We are two artists who are going on a trip to Jogjakarta, Indonesia in June. On the trip, we will be collecting found objects, images and texts, and creating poems and drawings. We will do so with the intention of translating our travel experience into some form of work that can be in turn experienced by others – in a given space (as an installation, exhibition, and/or participatory work), as well as on paper (as a zine).

We hope to use the Blue House residency as a means to thresh out our ideas for the final work, as well as the space in which to enact it. Having a residency space would enable possibilities such as assemblage, performance, and participatory work.

Our project is open-ended and depends heavily upon what we encounter in Jogjakarta. Its parameters are thus uncertain and malleable, but such are our intentions as things stand.

 

The artists:

 Tamaryn is a queer Singaporean artist. Her work explores the grotesque absurdity of the everyday, and is imbued with a sense of irony and irreverence. Tamaryn tends towards experimental and ‘outsider’ modes of production. Objects from the everyday are layered into her work, alongside elements of automation and chance. She enjoys the works of Frank O’Hara, Duchamp, Dada, Fluxus, and #ignorantstyle on Instagram.

Lim Jia Ning Michelle is a Singaporean artist who is interested in the impermanent nature of emotions, relationships, and identity. Her work touches on the beauty of the everyday, and often involves an element of change with the passage of time. She works in formats accessible to the public such as text, printed multiples, and participatory interventions. She counts amongst her influences Felix Gonzalez-Torres, Yoko Ono, Robert Montgomery and Philippe Parreno.

Do come and visit! Although the artists might not be present during the week daytime, due to other work constraints, the result of their experiments will be displayed and visible through the studio window at all times.

 

 

 

When Nel walked into the studio pushing cartloads of drawings, I wasn’t really sure what to expect. We had been speaking about this installation for a while and I knew that Nel had a fondness for children’s drawings. I had also seen how he had filled one of his walls at home with some of his favorites. But I wan’t too sure about how he wanted to show his collection off.

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During the 2 weeks preceding the hanging of the pictures, we had many discussions ahead of anticipating how these drawings, collected through art and craft lessons, could be used to inspire even more children’s drawings. What I enjoyed most was Nel’s naïve enthusiasm about each of the drawings. As he was be sorting through his piles of drawings, he would suddenly call out: “Look at this one! Look at that detail in the corner”, “What do you think the he meant in this drawing?” or “Look at how she drew this elephant”. Strictly no judgement means that every single drawing that passes through Nel’s hands has a chance to be looked at again, and marvelled at.

We wondered if it would be possible to sort out which drawings had been made by boys and which by girls. We agreed that while we often can, we could also be wrong, and sometimes there is no way of knowing – as expected the stereotypes often work but are not foolproof. We could also easily detect the young artists from the older ones – but many in the middle left us confused too. Nel had stories for many of the drawings, reminiscing how they had been drawn or the stories that went with them. In the end, the pictures were sorted by categories, and hung up accordingly.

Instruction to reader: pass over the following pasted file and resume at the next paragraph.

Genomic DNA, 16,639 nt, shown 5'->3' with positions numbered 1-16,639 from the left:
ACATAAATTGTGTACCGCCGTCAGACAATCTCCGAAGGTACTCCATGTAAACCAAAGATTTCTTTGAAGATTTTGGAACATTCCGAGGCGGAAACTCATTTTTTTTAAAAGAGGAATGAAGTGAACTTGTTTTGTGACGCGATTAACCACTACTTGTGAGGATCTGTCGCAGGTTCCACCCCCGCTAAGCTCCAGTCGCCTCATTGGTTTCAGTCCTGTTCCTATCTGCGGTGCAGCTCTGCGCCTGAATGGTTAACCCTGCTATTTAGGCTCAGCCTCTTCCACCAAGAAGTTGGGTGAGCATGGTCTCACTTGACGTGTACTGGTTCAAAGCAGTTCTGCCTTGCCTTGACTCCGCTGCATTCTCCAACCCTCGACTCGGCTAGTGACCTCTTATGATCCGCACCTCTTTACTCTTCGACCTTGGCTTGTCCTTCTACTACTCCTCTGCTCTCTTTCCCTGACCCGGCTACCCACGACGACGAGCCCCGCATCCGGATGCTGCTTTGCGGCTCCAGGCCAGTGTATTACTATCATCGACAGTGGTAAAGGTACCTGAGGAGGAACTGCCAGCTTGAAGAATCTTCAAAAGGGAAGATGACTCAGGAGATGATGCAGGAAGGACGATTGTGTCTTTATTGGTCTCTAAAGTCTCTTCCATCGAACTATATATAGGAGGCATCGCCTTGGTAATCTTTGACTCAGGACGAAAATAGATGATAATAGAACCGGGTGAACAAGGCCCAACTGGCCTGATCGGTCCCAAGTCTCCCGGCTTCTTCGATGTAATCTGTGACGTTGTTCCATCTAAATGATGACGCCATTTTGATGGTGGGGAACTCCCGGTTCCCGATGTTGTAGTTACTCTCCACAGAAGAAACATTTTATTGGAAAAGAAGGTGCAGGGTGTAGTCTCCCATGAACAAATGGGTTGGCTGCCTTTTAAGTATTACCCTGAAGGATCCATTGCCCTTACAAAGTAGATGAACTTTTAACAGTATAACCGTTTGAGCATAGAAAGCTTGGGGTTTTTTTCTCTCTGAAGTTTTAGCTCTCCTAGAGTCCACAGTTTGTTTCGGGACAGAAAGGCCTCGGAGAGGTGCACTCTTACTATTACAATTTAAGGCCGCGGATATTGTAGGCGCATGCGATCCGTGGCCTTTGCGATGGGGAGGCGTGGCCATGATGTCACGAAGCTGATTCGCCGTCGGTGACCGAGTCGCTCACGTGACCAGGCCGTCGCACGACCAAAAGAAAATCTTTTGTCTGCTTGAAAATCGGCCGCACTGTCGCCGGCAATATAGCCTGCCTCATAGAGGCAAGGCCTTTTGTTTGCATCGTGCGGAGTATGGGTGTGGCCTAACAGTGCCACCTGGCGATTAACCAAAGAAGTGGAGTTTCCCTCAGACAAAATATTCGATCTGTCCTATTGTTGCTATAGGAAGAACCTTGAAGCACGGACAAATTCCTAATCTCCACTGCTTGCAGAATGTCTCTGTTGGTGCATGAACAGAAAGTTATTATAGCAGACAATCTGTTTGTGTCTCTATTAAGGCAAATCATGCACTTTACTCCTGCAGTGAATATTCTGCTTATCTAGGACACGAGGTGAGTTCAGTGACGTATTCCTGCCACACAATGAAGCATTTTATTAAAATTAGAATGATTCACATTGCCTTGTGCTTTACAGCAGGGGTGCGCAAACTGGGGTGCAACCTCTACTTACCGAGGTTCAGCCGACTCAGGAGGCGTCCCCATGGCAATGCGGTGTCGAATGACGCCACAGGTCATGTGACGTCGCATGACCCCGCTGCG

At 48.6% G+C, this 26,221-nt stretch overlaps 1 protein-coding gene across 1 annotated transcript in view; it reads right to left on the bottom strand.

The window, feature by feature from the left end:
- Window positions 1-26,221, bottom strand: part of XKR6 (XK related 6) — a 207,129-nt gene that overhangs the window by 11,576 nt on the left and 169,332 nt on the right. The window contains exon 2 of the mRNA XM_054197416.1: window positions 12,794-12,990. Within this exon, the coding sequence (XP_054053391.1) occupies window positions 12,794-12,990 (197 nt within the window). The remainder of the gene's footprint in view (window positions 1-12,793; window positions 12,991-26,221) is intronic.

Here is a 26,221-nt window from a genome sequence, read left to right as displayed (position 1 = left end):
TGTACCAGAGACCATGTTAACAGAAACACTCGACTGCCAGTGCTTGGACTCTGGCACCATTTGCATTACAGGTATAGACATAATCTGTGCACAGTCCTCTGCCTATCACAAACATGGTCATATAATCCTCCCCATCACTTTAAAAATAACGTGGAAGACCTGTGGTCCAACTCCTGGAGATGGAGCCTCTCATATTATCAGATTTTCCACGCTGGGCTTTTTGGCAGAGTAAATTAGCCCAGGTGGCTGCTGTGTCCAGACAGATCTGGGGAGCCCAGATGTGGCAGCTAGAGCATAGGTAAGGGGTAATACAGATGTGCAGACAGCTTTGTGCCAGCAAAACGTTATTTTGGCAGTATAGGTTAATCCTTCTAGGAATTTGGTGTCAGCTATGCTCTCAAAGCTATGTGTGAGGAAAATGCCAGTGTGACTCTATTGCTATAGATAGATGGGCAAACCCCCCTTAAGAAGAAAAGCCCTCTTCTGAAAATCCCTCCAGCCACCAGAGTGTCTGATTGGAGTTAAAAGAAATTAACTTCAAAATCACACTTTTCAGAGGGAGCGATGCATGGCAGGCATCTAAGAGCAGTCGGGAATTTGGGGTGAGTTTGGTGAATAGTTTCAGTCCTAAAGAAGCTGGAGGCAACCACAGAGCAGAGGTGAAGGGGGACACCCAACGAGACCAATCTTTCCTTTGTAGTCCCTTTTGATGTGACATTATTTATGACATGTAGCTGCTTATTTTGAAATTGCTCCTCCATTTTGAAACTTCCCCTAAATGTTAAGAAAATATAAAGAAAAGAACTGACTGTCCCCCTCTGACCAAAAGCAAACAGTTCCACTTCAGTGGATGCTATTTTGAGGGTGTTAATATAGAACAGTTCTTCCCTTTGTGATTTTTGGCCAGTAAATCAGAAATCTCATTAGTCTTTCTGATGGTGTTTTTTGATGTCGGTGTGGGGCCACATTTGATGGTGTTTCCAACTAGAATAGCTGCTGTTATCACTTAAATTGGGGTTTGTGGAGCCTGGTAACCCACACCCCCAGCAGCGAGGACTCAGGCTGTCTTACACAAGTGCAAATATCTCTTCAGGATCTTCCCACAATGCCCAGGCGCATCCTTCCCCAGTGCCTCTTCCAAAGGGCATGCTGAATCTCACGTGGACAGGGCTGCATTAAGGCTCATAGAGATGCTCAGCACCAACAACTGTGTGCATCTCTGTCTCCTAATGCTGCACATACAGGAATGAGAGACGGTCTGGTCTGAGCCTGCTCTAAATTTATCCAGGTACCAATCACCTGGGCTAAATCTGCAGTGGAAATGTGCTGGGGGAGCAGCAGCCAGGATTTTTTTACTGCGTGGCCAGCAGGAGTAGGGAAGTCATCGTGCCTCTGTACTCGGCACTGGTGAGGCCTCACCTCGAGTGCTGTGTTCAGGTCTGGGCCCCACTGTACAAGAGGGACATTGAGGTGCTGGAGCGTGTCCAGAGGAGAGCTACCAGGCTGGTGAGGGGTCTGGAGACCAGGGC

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They were hung on the walls, but also the ceilings, the door and the window!

And with that – we were ready for the visitors!

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We had prepared a booklet of challenges – in case walking into such a full room would leave the visitors intimidated and overwhelmed. There were details to look for, and specific drawings to decipher. Visitors were asked to look for their portrait from the wall, many of them finding the picture spot on!

The small visitors came from Blue House pre-school and then from La Petite Ecole, with their teachers. Some came after school, with their parents. Usually, they were awed by the pictures: “Oh look, even on the ceiling!”. It usually took a while for them to finally look at individual pictures, and finally to realise there was an order to how the pictures were placed. Some children took their drawings home, while others insisted on sticking theirs among the exhibition.

We had questions for them:

– “Who did the drawings?” -“Children! Because children can draw!”

-“How do you know it’s an elephant?” – “It’s got a trunk!” -“And this one?” -“It’s a mouse, with a sock in front”.

-“Oh look, they are all tigers here, and fish on the ceiling”.

Adult visitors came too, curious to see children’s pictures and ready to discuss. The main question was: How do you draw like a child?

We were ready to discuss, with my own Picasso/child drawing installation for taller people to engage with. We collected many “children’s drawings” from adult visitors and many stories / memories from parents reminiscing about their own children’s drawing period.

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It was an interesting exhibition that seemed to get the public engaged in different ways. And then, we asked visitors how many pictures they estimated were pasted in the room and how many were in the box. Answered varied widely, depending on the age of the person answering – from 100 to 100 millions! The actual answer?

There were 2261 pieces pasted in the studio.

There were 8000 pieces in the box (estimate).

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Did you get the number right? Come claim your gift! (A children’s drawing).

And don’t forget to check Nel’s Instagram as nelysl and do checkout our hashtag #manymanyanyhowanyhow to see all the pictures!